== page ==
Connecticut’s First Reproductive Health Care Law in the Nation and the State’s Commitment to Patient Access and Privacy – Healthcare

know about Connecticut’s First Reproductive Health Care Law in the Nation and the State’s Commitment to Patient Access and Privacy – Healthcare

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In May 2022, Governor Lamont signed Public Law 22-19, expanding Connecticut’s abortion statute, creating a first-in-the-nation law that provides important protections for medical providers and patients seeking abortion services in the state. Now in effect, Public Law 22-19: (1) allows a broader class of health care providers to provide certain abortion-related care, (2) maintains confidentiality regarding communications and information shared between patients and health care providers, and (3) provides additional legal protections for Connecticut abortion providers and those who travel to Connecticut for abortion services. In keeping with this new law’s commitment to expanding patient access and privacy, the state launched a reproductive rights program website and a hotline in early August with information and resources related to individuals’ privacy and other rights related to pregnancy, abortion, and abortion-related care.

Public Law 22-19 expands access to abortion in Connecticut by increasing the number of health care providers eligible to provide certain abortion-related care, including advanced practice physicians, registered nurses, nurse midwives, and physician assistants . The law also prohibits the disclosure of patients’ medical information related to reproductive health services without the patient’s written consent. It is important to note that the law includes several exceptions to this requirement of written consent. These exceptions include, (a) state or court rules that allow disclosure without written consent, (b) instances where the information or communications are provided to an attorney or professional liability insurer to combat claims against the care provider (c) claims of suspected abuse of a child, an elderly person, or persons with physical or intellectual disabilities, and (d) public health investigations conducted by the Commissioner of Public Health.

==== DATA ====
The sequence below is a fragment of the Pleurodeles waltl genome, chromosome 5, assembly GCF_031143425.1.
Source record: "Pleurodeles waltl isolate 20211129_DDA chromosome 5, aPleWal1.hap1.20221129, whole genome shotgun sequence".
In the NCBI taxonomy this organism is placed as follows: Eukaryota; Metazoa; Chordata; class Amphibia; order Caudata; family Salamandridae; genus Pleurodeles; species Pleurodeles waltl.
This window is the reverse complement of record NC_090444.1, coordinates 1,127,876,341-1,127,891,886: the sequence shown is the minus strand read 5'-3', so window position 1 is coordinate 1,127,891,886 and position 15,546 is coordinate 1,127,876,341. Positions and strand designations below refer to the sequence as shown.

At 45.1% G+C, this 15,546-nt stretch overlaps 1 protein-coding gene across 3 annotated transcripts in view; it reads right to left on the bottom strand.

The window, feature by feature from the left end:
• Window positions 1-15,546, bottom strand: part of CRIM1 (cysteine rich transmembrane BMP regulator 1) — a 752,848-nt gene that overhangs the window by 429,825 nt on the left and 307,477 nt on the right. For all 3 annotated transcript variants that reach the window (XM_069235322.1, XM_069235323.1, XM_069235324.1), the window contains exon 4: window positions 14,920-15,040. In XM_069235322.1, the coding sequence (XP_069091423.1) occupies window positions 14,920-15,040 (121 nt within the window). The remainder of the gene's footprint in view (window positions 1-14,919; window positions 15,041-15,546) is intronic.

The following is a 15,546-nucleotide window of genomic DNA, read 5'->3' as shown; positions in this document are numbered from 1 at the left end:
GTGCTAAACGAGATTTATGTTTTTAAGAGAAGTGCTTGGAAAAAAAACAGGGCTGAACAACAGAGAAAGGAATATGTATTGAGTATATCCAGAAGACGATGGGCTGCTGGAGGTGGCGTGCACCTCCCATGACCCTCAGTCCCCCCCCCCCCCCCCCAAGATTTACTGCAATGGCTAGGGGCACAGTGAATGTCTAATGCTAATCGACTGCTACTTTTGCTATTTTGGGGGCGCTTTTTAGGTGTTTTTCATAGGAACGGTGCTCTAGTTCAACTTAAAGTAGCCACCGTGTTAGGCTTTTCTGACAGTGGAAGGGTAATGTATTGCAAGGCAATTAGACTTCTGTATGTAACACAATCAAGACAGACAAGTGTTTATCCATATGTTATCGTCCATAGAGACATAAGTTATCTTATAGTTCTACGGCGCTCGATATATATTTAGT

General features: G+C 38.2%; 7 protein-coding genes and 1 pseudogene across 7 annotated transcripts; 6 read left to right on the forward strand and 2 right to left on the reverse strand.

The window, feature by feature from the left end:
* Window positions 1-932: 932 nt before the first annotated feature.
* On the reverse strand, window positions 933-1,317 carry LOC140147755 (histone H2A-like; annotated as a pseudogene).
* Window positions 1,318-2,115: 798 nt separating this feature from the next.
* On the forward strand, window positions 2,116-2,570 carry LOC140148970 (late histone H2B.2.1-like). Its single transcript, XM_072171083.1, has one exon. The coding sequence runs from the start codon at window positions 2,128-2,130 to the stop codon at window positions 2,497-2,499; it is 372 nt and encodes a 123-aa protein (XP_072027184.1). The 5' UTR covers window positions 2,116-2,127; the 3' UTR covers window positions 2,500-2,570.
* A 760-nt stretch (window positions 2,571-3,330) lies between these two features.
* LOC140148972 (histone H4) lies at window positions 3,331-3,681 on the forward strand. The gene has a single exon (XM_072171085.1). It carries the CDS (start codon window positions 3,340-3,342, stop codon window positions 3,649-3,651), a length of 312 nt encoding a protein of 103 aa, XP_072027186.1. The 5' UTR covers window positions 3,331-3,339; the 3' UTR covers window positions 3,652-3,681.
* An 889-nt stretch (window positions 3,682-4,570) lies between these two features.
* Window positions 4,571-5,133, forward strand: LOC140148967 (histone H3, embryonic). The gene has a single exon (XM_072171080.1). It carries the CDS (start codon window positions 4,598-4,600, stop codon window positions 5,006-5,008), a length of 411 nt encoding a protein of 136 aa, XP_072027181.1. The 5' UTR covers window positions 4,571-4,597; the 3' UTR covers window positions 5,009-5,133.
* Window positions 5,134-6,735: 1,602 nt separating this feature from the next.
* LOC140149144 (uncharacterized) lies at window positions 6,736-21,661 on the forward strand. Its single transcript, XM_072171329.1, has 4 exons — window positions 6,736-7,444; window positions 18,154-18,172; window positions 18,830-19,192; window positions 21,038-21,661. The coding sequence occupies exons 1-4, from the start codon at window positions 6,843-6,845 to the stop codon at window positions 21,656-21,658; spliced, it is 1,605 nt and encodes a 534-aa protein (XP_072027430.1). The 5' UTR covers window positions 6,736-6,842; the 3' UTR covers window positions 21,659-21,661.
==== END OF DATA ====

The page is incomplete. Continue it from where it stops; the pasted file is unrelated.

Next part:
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The law also establishes various protections for abortion providers and those who travel to Connecticut for abortion services from lawsuits and harassment from other states. Connecticut courts are now prohibited from issuing subpoenas requested by another state in connection with reproductive health care services. Connecticut judges are also prohibited from issuing subpoenas based on a pending prosecution or grand jury investigation of an individual, requested by another state, related to the attendance or receipt of reproductive health services. Finally, the law prohibits public agencies or employees, designees, officers, officials, or persons acting on behalf of a public agency from spending time, money, and resources (e.g., facilities, property, equipment , etc.) in furtherance of any investigation or proceeding to impose civil or criminal liability on an individual or entity for seeking assistance or assisting others with reproductive health services.

In addition to this new law, the state has developed a new reproductive rights website packed with information for individuals in English and Spanish about their rights to an abortion, community resources, transportation and travel, paying for an abortion, and how to help protect the privacy. related to reproductive health services. For example, in the state portal dedicated to abortion rights in Connecticut, individuals are instructed on how to use “incognito” or “private” browsing to search for pregnancy- or abortion-related information if they wish to maintain confidentiality while using shared electronic devices. For more information related to privacy and confidentiality related to reproductive health care, please see the following state-provided tools:

The state also launched an “infoline” hotline at 1-866-CTCHOICE (1-866-282-4642), which people can call for information about reproductive rights and providers in Connecticut.

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